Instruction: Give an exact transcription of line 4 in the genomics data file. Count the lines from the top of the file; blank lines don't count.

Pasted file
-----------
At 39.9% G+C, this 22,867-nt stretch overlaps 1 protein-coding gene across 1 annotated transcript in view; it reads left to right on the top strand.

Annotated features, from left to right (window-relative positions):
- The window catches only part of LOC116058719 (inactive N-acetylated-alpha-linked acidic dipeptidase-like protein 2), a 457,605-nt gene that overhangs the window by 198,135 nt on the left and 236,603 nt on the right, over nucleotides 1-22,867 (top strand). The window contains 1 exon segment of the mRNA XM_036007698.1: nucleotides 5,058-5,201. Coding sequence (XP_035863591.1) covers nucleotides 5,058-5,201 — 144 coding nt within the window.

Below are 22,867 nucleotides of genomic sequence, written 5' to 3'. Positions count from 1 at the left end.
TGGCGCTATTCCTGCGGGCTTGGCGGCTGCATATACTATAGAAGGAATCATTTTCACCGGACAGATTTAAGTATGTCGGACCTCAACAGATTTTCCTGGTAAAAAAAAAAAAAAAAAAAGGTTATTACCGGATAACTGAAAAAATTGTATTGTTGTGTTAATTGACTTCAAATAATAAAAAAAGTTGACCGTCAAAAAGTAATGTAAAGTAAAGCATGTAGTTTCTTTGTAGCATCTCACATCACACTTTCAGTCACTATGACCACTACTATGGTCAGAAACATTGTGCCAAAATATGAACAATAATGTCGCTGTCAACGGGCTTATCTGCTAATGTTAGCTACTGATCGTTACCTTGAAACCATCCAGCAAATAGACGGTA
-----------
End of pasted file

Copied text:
Below are 22,867 nucleotides of genomic sequence, written 5' to 3'. Positions count from 1 at the left end.